For most of her life, Saida Soukat's days were filled with the routines of the farm, working the fields and minding the cattle. A recent Tuesday found her doing something far different, though, speaking before a group of women during their biweekly protests to demand a halt in the state-sanctioned privatisation of traditional tribal collectives, called the Sulaliyyate lands.
“One foot up, one foot down. For my land, my blood will shed,” she chanted in a megaphone. The Sulaliyyates, as the women are known, began their protests 10 years ago and have since assembled a powerful grass-roots organisation fighting not only for the tribal lands but also for equal ownership rights in a country where women, by law, inherit less than men.
“This is really the first movement that is shaking the patriarchal foundation of the society,” says Zakia Salime, an associate professor at Rutgers University who has extensively studied the movement. “They are saying no, you cannot give land to men, and they are asking also that, in case you privatise the land, we need to have our equal share.”
This is all happening against a backdrop of economic and social change in Morocco that figures prominently in the women’s movement.
After King Mohammed VI succeeded his father in 1999, one of his hallmark achievements was the promotion of women's rights, as the country has tried to position itself as a regional leader.
In 2004, a new family code guaranteed women more rights in marriage and divorce, raising the minimum age for marriage and restricting polygamy. In 2011, after the revolutions in Tunisia and Egypt, the country adopted a new constitution that established gender equality. Even so, women’s rights advocates say, women are significantly absent from the workforce and, in legal matters, often at a strong disadvantage to men.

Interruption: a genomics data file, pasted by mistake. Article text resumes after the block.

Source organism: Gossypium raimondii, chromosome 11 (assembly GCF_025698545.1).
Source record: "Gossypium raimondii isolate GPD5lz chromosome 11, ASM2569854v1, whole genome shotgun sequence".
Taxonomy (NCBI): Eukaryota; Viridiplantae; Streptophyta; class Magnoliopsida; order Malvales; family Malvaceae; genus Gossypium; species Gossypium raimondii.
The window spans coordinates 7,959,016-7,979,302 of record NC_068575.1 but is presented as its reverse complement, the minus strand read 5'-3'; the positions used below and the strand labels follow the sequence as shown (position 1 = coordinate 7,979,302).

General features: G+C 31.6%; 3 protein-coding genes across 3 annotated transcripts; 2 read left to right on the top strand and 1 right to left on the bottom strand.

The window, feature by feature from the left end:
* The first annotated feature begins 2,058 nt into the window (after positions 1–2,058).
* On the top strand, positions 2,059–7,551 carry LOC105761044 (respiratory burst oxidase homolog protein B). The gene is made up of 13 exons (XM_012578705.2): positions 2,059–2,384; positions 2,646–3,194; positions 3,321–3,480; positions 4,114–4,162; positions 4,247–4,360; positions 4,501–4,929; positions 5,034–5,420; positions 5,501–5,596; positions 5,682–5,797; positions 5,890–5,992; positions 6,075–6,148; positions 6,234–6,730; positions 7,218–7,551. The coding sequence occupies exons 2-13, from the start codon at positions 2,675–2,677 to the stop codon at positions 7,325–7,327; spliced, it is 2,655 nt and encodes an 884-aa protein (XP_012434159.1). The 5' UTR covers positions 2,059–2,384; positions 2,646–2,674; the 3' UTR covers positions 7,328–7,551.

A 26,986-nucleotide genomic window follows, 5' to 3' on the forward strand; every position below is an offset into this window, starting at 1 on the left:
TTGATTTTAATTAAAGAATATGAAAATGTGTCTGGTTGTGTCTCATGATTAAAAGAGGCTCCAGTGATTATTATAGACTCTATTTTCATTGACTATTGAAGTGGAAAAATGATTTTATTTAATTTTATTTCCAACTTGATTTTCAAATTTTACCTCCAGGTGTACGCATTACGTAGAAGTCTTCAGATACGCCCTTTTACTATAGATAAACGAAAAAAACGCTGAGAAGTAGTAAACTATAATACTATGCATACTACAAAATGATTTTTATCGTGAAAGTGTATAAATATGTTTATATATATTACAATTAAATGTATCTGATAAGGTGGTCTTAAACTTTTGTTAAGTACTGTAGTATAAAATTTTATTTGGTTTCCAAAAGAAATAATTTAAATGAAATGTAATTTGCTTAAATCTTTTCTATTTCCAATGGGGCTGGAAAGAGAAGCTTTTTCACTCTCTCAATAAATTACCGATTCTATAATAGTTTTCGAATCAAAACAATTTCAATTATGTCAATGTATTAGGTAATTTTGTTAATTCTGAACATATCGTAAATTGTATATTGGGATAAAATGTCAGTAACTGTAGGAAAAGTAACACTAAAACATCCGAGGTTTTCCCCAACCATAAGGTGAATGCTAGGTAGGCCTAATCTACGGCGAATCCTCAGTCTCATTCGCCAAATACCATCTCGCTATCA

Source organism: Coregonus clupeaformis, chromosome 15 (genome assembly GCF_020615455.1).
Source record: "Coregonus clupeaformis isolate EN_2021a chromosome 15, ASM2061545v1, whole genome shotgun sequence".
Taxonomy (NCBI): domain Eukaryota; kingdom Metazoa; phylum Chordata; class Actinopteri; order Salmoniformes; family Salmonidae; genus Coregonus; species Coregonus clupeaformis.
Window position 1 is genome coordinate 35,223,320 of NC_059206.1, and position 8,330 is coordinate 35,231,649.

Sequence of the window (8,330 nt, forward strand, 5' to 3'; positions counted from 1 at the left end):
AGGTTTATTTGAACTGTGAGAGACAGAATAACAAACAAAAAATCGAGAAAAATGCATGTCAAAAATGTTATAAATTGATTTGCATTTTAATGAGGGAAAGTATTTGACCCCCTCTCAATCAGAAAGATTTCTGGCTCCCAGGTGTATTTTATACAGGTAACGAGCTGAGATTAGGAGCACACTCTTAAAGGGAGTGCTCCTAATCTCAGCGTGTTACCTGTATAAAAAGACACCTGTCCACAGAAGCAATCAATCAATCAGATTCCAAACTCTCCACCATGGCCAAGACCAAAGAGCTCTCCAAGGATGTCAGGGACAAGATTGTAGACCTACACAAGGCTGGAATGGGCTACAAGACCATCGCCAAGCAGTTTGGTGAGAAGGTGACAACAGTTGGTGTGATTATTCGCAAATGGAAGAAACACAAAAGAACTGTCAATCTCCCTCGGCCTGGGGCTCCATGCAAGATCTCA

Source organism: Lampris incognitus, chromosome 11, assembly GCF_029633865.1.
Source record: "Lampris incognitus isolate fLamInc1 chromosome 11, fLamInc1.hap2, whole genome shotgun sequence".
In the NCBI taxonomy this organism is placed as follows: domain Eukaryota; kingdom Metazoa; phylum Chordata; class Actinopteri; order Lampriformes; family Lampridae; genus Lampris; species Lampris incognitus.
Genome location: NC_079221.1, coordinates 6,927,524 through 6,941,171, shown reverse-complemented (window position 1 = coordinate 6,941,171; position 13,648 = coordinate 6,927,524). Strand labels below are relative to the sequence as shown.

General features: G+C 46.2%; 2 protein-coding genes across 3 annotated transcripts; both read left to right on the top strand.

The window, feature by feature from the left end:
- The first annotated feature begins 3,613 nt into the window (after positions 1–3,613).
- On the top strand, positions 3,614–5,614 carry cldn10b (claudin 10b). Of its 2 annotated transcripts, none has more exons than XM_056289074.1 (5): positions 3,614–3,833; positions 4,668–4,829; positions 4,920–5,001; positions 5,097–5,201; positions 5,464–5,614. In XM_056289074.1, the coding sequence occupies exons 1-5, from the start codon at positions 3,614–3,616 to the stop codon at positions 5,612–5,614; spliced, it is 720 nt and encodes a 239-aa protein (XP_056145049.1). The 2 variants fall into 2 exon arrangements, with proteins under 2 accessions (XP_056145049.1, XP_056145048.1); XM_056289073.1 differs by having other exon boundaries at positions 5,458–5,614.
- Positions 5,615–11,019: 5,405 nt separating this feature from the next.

While Morocco has been liberalising its economy since the 1990s, selling off government assets and reducing barriers to foreign investment, the threat to the communal lands intensified in 2004 when it signed the Morocco Free Trade Agreement with the United States. The agreement increased the economic incentive to privatise and develop traditional lands.
About 35 percent of Morocco’s land is designated as Sulaliyyate, the Interior Ministry says. In 1919, while Morocco was still a French protectorate, management of the land was transferred to the ministry from tribal authorities, with the idea of discouraging migration from rural areas to the cities. Under this system, while people did not own the land, they were given the right to work designated plots and take their share of the harvest. Shares in the communal lands could be passed only from fathers to sons older than 16.
According to tribal law, single women, widows, divorcées and those without sons could not inherit the land, which meant that the state could confiscate it without compensation. Over the years, thousands of women – no one really knows how many – were forced from their homes and into slums in surrounding towns and cities.
The nationwide movement began in 2007 when a woman in the city of Kenitra, close to the capital, Rabat, demanded equality in land ownership. Saida Idrissi, president of the Rabat bureau of the Moroccan Association for Women’s Rights, helped the women to organise, training them in constitutional law and guiding them in negotiations with the Interior Ministry.
“Most of them are illiterate women from the rural world who were scared to talk, so we had to put in place a strategy very specific to this category of women,” she said. Soon after, women living on these parcels began organizing, and in 2009 about 500 from all over the country protested in front of Parliament to demand equal rights to ownership, and compensation if land was expropriated. Since then, hundreds more have joined the movement.